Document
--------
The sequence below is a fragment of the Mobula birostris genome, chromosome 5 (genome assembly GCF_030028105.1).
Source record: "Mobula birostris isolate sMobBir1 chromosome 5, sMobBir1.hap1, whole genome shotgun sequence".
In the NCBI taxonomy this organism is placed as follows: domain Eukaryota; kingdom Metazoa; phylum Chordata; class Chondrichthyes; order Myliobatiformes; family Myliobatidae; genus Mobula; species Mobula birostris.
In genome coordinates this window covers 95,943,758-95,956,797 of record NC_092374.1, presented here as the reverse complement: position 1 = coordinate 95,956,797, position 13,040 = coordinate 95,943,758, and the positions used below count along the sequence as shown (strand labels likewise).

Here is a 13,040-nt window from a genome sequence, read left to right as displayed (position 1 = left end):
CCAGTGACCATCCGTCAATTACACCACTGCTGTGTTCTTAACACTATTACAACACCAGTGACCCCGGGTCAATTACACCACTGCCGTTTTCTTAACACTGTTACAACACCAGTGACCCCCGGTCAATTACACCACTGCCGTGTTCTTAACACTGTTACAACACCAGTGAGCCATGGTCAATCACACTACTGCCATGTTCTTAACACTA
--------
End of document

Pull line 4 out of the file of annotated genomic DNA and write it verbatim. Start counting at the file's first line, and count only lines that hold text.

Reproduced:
In genome coordinates this window covers 95,943,758-95,956,797 of record NC_092374.1, presented here as the reverse complement: position 1 = coordinate 95,956,797, position 13,040 = coordinate 95,943,758, and the positions used below count along the sequence as shown (strand labels likewise).